Over the last two years, I have seen the women go from dying little flowers to blossoming  oak trees. Standing tall, strong, and beautiful.

The women have been saving a lot for the last year and are currently going through saving, business and financial classes 2-3 times a week. This and next week they are learning how to make lotion, notebooks, charcoal from waste materials and soap. Yesterday the women made lotion, they asked a million questions (which the teacher loved) laughed a lot and had a great time. When they were finished, they decided that instead of each of them taking home some free lotion, that they would keep it, create labels for it, and sell it in the village they were going in a group to that weekend. They had already created a business group amongst themselves, had been collecting fees, and had enough to be able to pay the price of creating and printing the labels. Today they brought in their own pictures as well as pictures of their babies to put on the label, they are going to let the graphic designer decide which picture is best. By tomorrow they have a marketable product, they have already sold some of them, and it hasn't yet been 24 hours! 

The women are continuing to sell jewelry (I will be selling it for the next jazillion years so if you want any you can let me know!) and saving for their businesses. In one and a half weeks they are going to officially decide which business that they want to go into (so the above stated businesses may change!). Then each week, they are going to do "assignments" to help them prepare for starting their business so that by the time they graduate in July, they will be ready to rock and roll! 

I am so very proud of our ladies, so proud of them. 

Pslam 103: 1-6
 Praise the Lord, my soul; 
   all my inmost being, praise his holy name. 
Praise the Lord, my soul, 
   and forget not all his benefits— 
 who forgives all your sins 
   and heals all your diseases, 
 who redeems your life from the pit 
   and crowns you with love and compassion, 
 who satisfies your desires with good things 
   so that your youth is renewed like the eagle’s.
The Lord works righteousness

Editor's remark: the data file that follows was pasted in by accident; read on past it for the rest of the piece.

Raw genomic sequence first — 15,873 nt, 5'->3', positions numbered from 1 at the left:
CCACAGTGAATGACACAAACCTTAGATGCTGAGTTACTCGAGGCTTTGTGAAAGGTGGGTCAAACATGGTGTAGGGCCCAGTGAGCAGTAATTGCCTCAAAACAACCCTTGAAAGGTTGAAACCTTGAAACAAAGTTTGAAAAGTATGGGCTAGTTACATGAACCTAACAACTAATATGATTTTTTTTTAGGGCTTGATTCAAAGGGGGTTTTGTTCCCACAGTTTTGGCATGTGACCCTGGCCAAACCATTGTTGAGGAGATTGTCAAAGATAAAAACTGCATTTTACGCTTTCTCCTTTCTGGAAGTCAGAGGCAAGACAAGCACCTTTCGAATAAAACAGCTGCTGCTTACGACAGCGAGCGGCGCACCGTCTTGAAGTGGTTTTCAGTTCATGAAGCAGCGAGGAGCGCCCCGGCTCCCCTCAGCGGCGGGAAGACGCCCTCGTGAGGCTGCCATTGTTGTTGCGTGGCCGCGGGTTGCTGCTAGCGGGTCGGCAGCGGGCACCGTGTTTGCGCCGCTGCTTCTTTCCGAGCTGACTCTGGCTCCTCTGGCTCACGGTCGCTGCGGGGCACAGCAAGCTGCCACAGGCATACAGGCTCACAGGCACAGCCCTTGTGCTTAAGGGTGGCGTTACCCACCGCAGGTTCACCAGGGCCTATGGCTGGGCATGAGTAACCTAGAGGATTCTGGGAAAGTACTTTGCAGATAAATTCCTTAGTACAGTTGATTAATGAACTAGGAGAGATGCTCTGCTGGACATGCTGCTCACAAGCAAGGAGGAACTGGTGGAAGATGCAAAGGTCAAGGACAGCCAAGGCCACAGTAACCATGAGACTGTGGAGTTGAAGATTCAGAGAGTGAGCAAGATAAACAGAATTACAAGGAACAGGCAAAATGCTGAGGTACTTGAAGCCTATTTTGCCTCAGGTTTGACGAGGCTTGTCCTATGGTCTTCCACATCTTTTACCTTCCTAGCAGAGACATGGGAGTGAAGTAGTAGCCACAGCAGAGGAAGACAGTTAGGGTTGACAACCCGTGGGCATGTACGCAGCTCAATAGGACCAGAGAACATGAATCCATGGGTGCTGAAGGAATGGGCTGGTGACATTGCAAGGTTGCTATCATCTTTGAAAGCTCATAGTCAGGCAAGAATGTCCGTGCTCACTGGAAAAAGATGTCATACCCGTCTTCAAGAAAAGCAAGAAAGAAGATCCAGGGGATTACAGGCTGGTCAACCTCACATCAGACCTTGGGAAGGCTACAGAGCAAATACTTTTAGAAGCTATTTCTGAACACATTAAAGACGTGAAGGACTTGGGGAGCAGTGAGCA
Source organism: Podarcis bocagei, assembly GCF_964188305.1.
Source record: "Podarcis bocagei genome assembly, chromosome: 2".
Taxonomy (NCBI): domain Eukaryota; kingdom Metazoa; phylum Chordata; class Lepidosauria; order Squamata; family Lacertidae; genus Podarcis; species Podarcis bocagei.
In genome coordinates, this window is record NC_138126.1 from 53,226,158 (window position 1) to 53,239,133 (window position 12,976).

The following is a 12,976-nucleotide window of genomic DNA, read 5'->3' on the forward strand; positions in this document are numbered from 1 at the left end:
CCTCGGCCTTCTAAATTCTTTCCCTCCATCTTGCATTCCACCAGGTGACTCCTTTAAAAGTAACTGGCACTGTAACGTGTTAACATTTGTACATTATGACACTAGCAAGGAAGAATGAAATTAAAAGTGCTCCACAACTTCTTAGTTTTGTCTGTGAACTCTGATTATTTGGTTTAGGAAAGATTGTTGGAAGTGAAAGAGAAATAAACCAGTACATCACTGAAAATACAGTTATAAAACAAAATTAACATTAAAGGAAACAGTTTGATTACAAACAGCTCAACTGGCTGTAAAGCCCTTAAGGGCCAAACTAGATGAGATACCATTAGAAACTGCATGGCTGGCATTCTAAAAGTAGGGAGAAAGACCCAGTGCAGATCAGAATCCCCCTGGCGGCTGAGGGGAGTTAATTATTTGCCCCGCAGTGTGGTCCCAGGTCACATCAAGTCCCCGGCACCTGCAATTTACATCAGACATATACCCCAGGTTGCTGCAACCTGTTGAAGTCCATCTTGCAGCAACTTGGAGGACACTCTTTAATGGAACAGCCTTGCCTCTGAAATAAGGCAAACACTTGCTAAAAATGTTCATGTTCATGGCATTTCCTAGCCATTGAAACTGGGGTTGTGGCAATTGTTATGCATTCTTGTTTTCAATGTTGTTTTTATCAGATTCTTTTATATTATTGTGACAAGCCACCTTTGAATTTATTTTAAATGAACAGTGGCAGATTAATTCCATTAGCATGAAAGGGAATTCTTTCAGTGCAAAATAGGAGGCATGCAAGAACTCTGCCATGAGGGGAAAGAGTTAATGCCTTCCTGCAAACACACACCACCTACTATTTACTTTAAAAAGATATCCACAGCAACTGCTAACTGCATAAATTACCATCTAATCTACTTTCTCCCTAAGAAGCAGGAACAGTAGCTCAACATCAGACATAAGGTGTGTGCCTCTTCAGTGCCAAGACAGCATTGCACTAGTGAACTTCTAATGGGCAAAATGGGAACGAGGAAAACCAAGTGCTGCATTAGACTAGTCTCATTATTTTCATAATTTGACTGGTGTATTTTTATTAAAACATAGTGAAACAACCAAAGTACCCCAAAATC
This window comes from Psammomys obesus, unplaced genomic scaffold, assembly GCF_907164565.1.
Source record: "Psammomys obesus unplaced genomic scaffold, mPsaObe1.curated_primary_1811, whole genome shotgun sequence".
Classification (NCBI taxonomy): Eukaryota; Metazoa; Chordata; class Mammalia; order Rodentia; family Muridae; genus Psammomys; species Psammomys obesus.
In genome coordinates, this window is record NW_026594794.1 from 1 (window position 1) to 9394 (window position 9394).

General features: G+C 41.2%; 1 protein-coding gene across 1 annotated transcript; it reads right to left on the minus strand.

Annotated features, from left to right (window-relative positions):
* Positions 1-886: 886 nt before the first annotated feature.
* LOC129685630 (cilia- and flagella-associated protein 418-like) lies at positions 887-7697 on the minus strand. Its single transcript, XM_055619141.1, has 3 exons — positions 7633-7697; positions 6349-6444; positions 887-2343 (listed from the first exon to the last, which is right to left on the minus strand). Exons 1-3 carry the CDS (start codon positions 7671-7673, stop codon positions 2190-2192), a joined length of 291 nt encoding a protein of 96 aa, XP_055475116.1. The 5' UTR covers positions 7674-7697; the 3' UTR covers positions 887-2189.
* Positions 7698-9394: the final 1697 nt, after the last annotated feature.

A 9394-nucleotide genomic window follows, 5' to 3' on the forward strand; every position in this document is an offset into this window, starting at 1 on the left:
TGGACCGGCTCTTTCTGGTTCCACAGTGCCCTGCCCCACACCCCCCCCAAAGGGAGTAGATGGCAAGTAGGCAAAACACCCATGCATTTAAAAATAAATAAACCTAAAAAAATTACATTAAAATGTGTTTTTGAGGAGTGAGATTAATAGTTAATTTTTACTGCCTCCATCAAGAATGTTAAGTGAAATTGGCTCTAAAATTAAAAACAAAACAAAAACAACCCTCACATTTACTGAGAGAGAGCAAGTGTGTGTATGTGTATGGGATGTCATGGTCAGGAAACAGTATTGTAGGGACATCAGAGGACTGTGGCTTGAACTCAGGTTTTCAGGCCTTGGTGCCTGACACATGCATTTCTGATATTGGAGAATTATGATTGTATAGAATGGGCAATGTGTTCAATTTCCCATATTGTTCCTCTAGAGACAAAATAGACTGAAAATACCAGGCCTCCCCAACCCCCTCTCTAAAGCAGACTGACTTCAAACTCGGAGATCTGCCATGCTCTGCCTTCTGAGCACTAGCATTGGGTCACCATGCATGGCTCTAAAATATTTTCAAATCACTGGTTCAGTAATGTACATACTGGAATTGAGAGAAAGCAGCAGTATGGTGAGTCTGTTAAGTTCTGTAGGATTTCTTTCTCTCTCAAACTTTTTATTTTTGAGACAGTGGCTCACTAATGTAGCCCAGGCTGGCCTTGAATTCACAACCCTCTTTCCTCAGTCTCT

and justice for all the oppressed.

The women are launching from the programs on July 21st. We are going to have a BIG graduation ceremony with guests and certificates, speeches and cake.

Thank you to everyone who has believed in these ladies, prayed for them, purchased or sold their jewelry, we could not do it without you!


Briggan and Howarli Prayer Requests

We were trying to take prayer requests each week by asking the kids in a group, but it wasnt working as well since they got kind of goofy so we decided each week to take out two children, talk with them, find out what they would like people to pray for them for, pray for them, and then send the requests on to you all! Here are the prayer requests for last week:

1. Briggan Mabilizi asks people to pray for him to be able to survive, grow up and be able to have a job so that he can provide for himself and so that he doesnt have to stay on the streets. He also asked if we can pray for him that he can get off of the streets and go back to school, he loves to learn and misses school a lot, he also sees it as a way to get a job when he grows up. 

2. Senyendo Howarli asks if we can pray for him about going home. He wants to go home but he is nervous and does not know how he will be received. We are going to take him back home (because that is what he wants) but his family are alchoholics and do not take care of him. He lived with an aunt who he is hoping to be resettled with. His dad passed away, he was knocked by a car and killed but he was in the army. Because Howarli's  dad was a soldier he would like for people to pray for him so that he can go back to school, study, and also become a soldier and protect people like his father did. It is never easy to resettle children home with their families because children never run away from a great family, they are always running away from something at home, and sometimes taking them back can be extremely painful for us, and for them. Please pray that the family will repent and be able to properly love and take care of their child. 

The last boy that we resettled with his family last week, was kicked back out of the home, they refused to feed him and told him to return to the streets since he was able to survive there without being a burden to his family. 

Wednesday, April 11, 2012

Pictures from Patrick's funeral

Loading the bus at Grace Fellowship Church in Kivulu, unfortunately, not everyone was able to go although around 100 people did!

Loading up one of two school buses of kids, getting ready to set off on the 3ish hour bus ride